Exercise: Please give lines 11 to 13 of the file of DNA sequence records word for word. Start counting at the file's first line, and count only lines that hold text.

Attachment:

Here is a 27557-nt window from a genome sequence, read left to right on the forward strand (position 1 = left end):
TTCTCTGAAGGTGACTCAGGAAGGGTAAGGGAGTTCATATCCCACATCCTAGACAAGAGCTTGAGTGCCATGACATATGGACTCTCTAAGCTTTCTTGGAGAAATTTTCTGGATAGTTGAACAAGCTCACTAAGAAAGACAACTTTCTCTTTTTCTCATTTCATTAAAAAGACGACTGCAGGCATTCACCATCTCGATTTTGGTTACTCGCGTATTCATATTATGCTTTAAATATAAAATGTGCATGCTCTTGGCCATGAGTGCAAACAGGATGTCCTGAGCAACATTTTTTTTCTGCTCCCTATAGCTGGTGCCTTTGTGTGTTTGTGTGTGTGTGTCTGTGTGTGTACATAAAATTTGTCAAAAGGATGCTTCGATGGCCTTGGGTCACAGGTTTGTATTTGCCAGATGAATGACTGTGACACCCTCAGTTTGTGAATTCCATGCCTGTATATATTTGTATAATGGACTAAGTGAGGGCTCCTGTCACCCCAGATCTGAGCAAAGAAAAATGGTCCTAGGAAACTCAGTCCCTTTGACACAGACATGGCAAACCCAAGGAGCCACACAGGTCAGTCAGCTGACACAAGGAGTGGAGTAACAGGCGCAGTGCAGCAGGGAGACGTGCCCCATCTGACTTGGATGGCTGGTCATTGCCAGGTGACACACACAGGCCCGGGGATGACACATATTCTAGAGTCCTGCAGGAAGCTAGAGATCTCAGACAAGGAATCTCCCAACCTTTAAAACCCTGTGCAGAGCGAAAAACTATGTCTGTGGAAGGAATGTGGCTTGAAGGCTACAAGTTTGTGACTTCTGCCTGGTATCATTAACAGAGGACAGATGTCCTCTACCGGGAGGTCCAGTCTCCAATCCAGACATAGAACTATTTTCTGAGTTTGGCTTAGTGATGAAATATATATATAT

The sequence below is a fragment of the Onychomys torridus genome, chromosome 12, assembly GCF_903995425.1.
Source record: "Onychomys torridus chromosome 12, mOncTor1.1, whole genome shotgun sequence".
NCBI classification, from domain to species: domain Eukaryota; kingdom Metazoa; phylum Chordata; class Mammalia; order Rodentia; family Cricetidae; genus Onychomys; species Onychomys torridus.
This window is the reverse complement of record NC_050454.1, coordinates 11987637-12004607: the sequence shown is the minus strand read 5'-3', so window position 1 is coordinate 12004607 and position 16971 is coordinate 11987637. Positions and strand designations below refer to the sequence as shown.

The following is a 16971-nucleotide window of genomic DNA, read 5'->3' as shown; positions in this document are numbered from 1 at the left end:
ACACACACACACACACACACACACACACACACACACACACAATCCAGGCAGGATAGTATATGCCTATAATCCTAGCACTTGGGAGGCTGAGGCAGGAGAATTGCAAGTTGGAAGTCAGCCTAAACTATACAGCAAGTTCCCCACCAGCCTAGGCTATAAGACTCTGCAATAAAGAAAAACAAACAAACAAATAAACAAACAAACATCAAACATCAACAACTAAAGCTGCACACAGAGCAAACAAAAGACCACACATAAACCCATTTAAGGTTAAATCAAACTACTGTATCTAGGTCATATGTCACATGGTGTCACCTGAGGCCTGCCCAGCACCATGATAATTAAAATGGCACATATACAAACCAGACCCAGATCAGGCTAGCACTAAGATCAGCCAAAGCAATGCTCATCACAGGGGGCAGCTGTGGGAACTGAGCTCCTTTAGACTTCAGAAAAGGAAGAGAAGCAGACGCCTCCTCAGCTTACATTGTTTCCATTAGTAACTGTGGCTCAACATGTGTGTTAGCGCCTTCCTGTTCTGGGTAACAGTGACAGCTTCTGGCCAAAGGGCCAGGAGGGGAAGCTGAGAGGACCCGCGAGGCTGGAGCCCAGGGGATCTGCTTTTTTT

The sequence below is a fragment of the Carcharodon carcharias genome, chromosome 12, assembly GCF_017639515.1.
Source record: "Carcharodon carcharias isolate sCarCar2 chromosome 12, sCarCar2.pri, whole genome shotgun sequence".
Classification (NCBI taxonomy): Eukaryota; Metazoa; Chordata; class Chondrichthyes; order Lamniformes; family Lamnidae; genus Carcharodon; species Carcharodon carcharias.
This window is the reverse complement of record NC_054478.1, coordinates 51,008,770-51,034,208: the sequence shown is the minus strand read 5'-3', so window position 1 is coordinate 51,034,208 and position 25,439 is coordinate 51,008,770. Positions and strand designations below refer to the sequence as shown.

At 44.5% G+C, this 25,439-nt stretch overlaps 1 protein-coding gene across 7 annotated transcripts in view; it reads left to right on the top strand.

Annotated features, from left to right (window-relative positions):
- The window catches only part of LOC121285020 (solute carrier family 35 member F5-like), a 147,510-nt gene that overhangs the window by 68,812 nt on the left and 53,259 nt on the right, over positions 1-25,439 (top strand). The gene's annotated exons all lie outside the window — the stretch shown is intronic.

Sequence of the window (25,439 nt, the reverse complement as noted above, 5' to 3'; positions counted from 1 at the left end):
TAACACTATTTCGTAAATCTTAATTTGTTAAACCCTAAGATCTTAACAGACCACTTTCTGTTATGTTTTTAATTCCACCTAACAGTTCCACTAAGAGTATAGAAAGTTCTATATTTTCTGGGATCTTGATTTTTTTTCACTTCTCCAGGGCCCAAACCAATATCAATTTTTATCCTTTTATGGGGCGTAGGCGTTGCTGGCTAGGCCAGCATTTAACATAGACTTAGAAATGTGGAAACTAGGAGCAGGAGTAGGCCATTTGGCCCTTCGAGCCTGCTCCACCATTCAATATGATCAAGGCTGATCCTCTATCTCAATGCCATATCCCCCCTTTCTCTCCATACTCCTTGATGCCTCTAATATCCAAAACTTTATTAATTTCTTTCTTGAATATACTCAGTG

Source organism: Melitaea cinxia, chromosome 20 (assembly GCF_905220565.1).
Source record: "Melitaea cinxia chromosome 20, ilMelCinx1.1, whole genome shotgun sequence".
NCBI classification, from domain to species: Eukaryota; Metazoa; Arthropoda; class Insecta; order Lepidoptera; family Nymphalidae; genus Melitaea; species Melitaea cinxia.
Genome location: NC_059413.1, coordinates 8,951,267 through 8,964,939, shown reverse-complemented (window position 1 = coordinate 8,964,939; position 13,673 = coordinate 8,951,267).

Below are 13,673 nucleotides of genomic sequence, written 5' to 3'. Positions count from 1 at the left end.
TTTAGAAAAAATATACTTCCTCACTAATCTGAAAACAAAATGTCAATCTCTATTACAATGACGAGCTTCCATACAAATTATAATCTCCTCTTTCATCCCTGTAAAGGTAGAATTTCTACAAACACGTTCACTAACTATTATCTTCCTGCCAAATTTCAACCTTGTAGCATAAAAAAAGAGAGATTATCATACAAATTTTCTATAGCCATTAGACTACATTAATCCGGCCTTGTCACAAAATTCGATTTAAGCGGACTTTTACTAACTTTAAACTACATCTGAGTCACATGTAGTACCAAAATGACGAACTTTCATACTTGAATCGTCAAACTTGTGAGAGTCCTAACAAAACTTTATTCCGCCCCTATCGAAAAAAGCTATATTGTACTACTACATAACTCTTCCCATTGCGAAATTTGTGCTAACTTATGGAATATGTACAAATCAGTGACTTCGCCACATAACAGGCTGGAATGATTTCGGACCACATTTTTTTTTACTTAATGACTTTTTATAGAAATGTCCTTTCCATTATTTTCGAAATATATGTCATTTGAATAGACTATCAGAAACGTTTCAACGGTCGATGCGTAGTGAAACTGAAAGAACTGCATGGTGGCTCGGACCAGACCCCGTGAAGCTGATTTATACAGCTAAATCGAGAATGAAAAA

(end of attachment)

Classification (NCBI taxonomy): Eukaryota; Metazoa; Chordata; class Chondrichthyes; order Lamniformes; family Lamnidae; genus Carcharodon; species Carcharodon carcharias.
This window is the reverse complement of record NC_054478.1, coordinates 51,008,770-51,034,208: the sequence shown is the minus strand read 5'-3', so window position 1 is coordinate 51,034,208 and position 25,439 is coordinate 51,008,770. Positions and strand designations below refer to the sequence as shown.

At 44.5% G+C, this 25,439-nt stretch overlaps 1 protein-coding gene across 7 annotated transcripts in view; it reads left to right on the top strand.